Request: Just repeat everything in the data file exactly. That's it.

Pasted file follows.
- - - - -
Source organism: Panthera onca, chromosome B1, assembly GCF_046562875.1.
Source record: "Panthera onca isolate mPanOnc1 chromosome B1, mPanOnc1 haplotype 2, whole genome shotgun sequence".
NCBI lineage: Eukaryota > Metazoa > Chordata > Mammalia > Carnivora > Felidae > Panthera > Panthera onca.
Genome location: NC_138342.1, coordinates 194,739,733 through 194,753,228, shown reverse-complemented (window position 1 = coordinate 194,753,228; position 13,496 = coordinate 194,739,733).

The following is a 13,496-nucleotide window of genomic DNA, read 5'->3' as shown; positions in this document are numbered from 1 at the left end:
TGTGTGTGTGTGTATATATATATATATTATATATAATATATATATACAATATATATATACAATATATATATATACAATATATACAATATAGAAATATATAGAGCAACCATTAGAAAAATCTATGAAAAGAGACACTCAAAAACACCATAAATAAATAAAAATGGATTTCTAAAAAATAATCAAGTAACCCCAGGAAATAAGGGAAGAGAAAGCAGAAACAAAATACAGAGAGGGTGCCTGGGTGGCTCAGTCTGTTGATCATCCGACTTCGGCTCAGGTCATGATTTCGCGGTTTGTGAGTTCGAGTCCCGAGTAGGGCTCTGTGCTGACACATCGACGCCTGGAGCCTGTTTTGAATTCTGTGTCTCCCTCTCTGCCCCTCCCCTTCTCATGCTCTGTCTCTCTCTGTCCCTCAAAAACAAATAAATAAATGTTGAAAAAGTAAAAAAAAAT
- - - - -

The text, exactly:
Source organism: Panthera onca, chromosome B1, assembly GCF_046562875.1.
Source record: "Panthera onca isolate mPanOnc1 chromosome B1, mPanOnc1 haplotype 2, whole genome shotgun sequence".
NCBI lineage: Eukaryota > Metazoa > Chordata > Mammalia > Carnivora > Felidae > Panthera > Panthera onca.
Genome location: NC_138342.1, coordinates 194,739,733 through 194,753,228, shown reverse-complemented (window position 1 = coordinate 194,753,228; position 13,496 = coordinate 194,739,733).

The following is a 13,496-nucleotide window of genomic DNA, read 5'->3' as shown; positions in this document are numbered from 1 at the left end:
TGTGTGTGTGTGTATATATATATATATTATATATAATATATATATACAATATATATATACAATATATATATATACAATATATACAATATAGAAATATATAGAGCAACCATTAGAAAAATCTATGAAAAGAGACACTCAAAAACACCATAAATAAATAAAAATGGATTTCTAAAAAATAATCAAGTAACCCCAGGAAATAAGGGAAGAGAAAGCAGAAACAAAATACAGAGAGGGTGCCTGGGTGGCTCAGTCTGTTGATCATCCGACTTCGGCTCAGGTCATGATTTCGCGGTTTGTGAGTTCGAGTCCCGAGTAGGGCTCTGTGCTGACACATCGACGCCTGGAGCCTGTTTTGAATTCTGTGTCTCCCTCTCTGCCCCTCCCCTTCTCATGCTCTGTCTCTCTCTGTCCCTCAAAAACAAATAAATAAATGTTGAAAAAGTAAAAAAAAAT